I recently swapped my old Series 2 TiVo for an HD-capable DVR from Verizon FiOS. While I love the fact that I can record high-def programming, I miss my trusty, user-friendly TiVo. Here are a few things that Verizon — and all of the cable companies that also rent DVRs to their customers — could learn from TiVo.

Washington DC to get FIOS?

My city peeps might soon have the option of getting Internet + TV through Verizon’s fiber optic service. I recently wrote about my switch to FiOS. Here’s a mini followup.

Things I like – the cost

I Received our first full month’s bill for Fios service, total was $115 dollars for phone, internet, and TV service. This includes a $10 bundle discount, and about $14 dollars in taxes, fees, and other charges not usually disclosed. My last DSL+Phone service bill from Verizon was $98 alone. Coupled with a Dish bill that used to run close to $89, I’ll now be saving $72 per month for the next 2 years.

The savings will pay for my TivoHD (Hardware + Lifetime service) in just over 8.3 months, not taking into account the time-value of money which won’t make a huge difference when we’re talking about less than a year time-frame. For comparison, I could put the $72 monthly savings into an account bearing a paltry 3.5% and at the end of 12 months, I’ll have accrued $880.

Things I don’t like

  1. The Actiontec router – its serviceable enough, but its clearly not meant to be easy to tinker with and it has an annoying way of obfuscating the pasword as you type it in. After being on for just over 2 months, DNS started failing, which was "fixed" by rebooting the router. This is what lead me to switch to OpenDNS below.
  2. Verizon’s habit of routing failed DNS queries to their "helpful" did-you-mean page, which has ads they run. I switched to OpenDNS but they do the same thing.
  3. The on-screen guide on the non-tivo HD STB is a big FAIL. There’s no way to remove channels that you do not receive, the layout is hard to navigate, and the program descriptions are often out of date, or just generic descriptions of the show in question. Tivo’s guide is markedly better and this is the one thing that annoys Staci the most.

The Technology Liberation Front » Archive » FiOS coming soon to DC?

Adding FiOS to the mix will bring the benefits of greater competition to D.C. subscribers. In northern Virginia, a fierce rivalry between Verizon and Comcast has pushed prices downward, even for consumers whose residences have yet to be “lit.”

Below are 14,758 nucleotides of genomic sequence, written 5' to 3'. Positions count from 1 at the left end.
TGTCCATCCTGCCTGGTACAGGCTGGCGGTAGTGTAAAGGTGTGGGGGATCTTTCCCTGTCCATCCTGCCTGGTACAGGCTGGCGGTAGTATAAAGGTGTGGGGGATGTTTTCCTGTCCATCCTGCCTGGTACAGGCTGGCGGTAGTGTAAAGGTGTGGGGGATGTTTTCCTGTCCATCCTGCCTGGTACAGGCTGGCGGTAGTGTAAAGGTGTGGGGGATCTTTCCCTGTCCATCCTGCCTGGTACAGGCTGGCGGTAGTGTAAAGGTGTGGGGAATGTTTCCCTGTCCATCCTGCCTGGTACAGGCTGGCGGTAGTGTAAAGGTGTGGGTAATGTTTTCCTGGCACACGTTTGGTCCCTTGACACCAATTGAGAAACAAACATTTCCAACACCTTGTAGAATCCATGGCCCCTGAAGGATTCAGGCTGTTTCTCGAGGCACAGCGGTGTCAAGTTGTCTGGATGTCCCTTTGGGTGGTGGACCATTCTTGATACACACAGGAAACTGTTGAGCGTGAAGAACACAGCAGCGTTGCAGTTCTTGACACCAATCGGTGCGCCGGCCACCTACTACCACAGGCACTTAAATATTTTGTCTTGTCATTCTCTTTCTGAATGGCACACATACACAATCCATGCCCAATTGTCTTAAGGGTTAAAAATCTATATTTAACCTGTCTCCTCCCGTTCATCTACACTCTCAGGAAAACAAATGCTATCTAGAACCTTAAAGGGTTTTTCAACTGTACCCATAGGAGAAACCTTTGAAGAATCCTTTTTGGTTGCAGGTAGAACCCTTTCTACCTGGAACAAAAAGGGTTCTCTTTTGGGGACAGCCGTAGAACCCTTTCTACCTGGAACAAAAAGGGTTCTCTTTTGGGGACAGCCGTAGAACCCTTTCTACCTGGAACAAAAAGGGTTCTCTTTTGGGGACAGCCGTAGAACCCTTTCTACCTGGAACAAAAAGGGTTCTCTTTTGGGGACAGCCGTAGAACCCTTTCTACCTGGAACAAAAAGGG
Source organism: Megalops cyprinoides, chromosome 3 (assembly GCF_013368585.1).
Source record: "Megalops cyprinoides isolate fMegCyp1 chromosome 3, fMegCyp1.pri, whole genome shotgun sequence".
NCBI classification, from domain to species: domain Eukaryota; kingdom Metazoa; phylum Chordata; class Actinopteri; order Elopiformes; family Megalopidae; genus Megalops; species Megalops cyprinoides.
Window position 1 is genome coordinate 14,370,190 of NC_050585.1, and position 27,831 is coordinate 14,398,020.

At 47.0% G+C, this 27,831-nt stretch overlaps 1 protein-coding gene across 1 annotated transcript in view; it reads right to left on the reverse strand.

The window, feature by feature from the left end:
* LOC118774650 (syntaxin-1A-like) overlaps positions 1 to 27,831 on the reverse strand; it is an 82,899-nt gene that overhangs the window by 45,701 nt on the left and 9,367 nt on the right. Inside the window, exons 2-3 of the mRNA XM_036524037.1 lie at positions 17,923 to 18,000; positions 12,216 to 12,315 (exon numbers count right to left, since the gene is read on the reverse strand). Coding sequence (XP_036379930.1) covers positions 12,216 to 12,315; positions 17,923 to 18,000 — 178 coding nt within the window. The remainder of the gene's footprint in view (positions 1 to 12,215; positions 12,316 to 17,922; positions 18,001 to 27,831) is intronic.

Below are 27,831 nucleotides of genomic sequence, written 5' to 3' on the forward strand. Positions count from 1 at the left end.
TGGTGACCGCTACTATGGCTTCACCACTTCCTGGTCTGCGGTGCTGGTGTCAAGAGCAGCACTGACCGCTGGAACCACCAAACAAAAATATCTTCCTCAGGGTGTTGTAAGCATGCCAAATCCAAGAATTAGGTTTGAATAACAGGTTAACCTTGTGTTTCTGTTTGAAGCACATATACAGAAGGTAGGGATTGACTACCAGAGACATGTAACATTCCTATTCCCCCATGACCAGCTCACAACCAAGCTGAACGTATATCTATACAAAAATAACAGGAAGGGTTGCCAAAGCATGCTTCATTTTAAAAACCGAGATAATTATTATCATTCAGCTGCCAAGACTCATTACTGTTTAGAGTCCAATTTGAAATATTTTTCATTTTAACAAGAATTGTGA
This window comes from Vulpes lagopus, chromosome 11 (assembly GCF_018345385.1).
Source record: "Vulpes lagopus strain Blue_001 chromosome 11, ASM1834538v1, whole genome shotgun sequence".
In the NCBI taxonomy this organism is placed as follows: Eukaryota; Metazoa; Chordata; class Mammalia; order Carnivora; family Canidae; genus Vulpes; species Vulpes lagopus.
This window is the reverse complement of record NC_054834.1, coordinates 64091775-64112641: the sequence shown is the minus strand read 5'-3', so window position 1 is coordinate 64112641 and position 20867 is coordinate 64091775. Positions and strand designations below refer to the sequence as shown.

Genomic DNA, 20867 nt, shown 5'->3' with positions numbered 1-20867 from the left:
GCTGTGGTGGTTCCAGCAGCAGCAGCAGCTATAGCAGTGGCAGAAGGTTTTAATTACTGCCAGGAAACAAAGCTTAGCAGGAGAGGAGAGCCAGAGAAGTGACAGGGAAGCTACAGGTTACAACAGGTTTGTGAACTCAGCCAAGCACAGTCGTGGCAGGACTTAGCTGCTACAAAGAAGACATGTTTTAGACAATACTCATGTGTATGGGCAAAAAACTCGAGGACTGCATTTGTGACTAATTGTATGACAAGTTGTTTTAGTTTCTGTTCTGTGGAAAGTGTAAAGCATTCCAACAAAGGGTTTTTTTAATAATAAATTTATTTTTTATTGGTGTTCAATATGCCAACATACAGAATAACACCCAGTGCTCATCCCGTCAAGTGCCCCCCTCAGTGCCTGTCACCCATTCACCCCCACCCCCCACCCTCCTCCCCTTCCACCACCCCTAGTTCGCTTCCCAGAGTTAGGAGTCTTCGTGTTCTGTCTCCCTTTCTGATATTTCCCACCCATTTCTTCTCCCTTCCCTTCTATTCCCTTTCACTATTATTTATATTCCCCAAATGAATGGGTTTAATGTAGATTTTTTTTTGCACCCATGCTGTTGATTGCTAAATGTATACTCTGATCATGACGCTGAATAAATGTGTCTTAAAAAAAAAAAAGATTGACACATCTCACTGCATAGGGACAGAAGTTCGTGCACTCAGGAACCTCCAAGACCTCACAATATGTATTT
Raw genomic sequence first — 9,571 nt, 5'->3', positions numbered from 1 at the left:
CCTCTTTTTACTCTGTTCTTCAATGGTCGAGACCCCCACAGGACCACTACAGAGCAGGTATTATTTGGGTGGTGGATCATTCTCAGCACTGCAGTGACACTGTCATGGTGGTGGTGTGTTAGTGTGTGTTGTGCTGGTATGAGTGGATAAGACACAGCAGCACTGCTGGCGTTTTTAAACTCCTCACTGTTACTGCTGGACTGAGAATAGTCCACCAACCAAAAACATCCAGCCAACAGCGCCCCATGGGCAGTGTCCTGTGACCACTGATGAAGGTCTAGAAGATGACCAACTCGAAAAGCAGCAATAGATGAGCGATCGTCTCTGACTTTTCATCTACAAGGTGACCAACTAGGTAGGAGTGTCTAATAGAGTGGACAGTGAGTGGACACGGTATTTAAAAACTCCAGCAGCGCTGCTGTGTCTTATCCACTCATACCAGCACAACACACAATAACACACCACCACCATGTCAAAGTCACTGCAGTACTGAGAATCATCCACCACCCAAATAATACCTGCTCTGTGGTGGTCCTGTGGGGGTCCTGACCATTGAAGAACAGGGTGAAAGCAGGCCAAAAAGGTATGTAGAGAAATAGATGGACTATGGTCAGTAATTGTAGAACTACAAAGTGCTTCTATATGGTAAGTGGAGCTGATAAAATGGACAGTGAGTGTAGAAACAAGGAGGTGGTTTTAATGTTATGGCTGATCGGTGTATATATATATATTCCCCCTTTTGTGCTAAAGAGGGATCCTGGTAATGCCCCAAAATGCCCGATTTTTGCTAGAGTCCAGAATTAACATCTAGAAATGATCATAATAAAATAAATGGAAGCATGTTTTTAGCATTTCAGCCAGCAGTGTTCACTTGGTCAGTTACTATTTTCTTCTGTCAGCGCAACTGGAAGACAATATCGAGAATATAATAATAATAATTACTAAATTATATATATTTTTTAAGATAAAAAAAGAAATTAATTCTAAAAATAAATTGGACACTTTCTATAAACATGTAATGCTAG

Maybe a merger would do them some good…

I was a big fan of Satellite TV going back to grad school. Back then, you could get a decent channel package for around $30/month, easily beating the price of cable. Even factoring in buying the Dish and Receiver, the savings at the time paid for themselves in under two years (at least in Blacksburg in the late 90s). I even used to brag how we didn’t lose signal during the last hurricane to rumble through Northern Virginia.

But over the last year, I became greatly disatisfied with Dish Network, my former provider. Although we had the high-def package, the DVR they wanted to rent me would cost an additional 15-20 a month, iirc, which was more than the montly price of a TiVo. The high-def channels were great for ESPN2 MLS telecasts, but we didn’t watch a whole lot if high def channel. Finally, to get Fox Soccer Channel, which invariably has a handful of away DC United games each season, I had to subscribe to the most expensive channel bundle.

Early this spring, Verizon came through our neighborhood and hooked us all up to their Fiber optic Internet service. I already had Verizon DSL (part of that cable company phobia that drove me to Dish Network in the first place), and when I noticed that FSC was on the basic programming tier for Fios TV.